Arts & Entertainment

REVIEW: ‘Paddington’ memorably recreates children’s classic

Similar to films such as "Smurfs" and "Alvin and the Chipmunks," "Paddington" seeks to bring new life to children classics. Unlike the former, "Paddington" successfully realizes the character in an entertaining and well-done CGI/live-action-film crossover. Film critic Grant Fitzgerald reviews the film.

(Poster provided by
(Poster provided by

The first “Paddington” Bear book, written and published by Michael Bond in October 1958, grew into a collection of over 20 titles. Paddington is as much an icon as any popular children’s book character, so it seems inevitable they would make this beloved character’s story come to life – surprisingly as one of the best CGI to live-action crossover movies to date.

Paddington’s story starts with a newsreel that is reminiscent of the open prologue to Pixar’s “Up.” The Geographer’s Guild of Great Britain has traveled into darkest Peru where an explorer discovers a new species of bear. His life is saved by these bears, and in turn, he teaches the bears of civilized life in London.

Years later, the bears known as Uncle Pastuzo and Aunt Lucy celebrate marmalade day with their young nephew. But all too soon, disaster strikes. An earthquake destroys their home and the young bear sets out for the explorer’s home in London. Aunt Lucy leaves a tag around the young bear’s neck that reads “Please look after the bear. Thank You.”

This small bear makes his way to Waterloo Station and is found by the Brown family. Immediately charmed by the bear, both Mrs. Brown (Sally Hawkins) and their son and decide to call him Paddington. Understanding Paddington had no place to go, Mr. Brown (Hugh Bonneville) reluctantly allows the family to take in the bear for the night. Almost immediately, however, Paddington ignorantly floods the Brown’s bathroom, thus initiating a movie full of both laugh-out-loud funny and charmingly-innocent incidents.

Of course, where there is a cute and cuddly animal, there must be a cold antagonist. Our Cruella-de-Vil-like villain is museum curator Millicent, who desires to turn Paddington into taxidermy art.

Paddington is memorably brought to life through the use of CG. This mix of CGI and live-action children’s movie has been going around for some years now and this may have been the best implementation of the duo I have seen to date.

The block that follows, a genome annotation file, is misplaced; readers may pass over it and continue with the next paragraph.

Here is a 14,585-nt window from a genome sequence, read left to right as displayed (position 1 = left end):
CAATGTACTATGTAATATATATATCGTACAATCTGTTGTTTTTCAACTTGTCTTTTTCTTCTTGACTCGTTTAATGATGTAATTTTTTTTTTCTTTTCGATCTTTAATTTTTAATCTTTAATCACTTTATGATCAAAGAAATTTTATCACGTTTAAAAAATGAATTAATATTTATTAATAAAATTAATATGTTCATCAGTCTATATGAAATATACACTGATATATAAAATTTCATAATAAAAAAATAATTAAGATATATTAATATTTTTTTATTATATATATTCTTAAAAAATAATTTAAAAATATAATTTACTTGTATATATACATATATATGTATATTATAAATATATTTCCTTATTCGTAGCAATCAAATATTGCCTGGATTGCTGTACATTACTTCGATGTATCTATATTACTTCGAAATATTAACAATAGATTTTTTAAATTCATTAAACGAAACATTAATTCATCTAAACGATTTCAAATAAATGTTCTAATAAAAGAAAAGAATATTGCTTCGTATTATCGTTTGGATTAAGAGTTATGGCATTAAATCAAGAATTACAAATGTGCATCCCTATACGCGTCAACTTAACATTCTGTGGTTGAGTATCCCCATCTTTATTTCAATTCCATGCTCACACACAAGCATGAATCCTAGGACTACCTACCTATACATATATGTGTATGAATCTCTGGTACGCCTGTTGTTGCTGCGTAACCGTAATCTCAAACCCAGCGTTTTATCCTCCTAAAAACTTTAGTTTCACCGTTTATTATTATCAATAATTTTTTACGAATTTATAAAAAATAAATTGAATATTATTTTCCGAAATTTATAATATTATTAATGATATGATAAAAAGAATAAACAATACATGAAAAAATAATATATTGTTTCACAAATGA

Much like the “Smurfs” or “Alvin and the Chipmunks,” our story follows a CG model. But unlike the former two films, “Paddington” beats out the competition with a well-paced, memorably acted and stunningly shot film.

Paddington is voiced by Ben Wishaw (Skyfall, Cloud Atlas). His voice suites the charming demeanor of our small bear friend. Hugh Bonneville does a splendid job as the eccentric Mr. Brown, who is constantly worrying about the statistics involved with accidents. Then we have Nichole Kidman as our villainous Millicent, who does a great job at keeping her character both cruel and alluring.

The script is chock-full of sidesplitting jokes and physical gags. There never is a dull moment in the entire film. The only downfall to the story was the generic three act structure that makes up most modern children films. However, this in no way takes away from the cheerful screenplay and bubbly character writing.

Much like the CG bear himself, the movie as a whole is simply stunning. It is great to see that even though this was a children’s film, it didn’t skip out on the visual storytelling. I found myself locking in gorgeous image after image not wanting to forget how precisely framed each shot was. The costume and production design only helped with the beauty of each scene in “Paddington.”

Paddington is best enjoyed with the family or a theater filled with youngsters. I had a great time watching the charming antics of the duffle coat wearing bear. I hope we see more children’s films this exceptionally crafted in the near future.


Grant Fitzgerald is a senior film production major. This review reflects the view of the writer only.

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